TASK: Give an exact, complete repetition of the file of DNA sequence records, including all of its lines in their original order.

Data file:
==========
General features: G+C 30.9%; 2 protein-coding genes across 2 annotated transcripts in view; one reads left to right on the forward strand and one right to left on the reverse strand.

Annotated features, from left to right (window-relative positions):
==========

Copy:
General features: G+C 30.9%; 2 protein-coding genes across 2 annotated transcripts in view; one reads left to right on the forward strand and one right to left on the reverse strand.

Annotated features, from left to right (window-relative positions):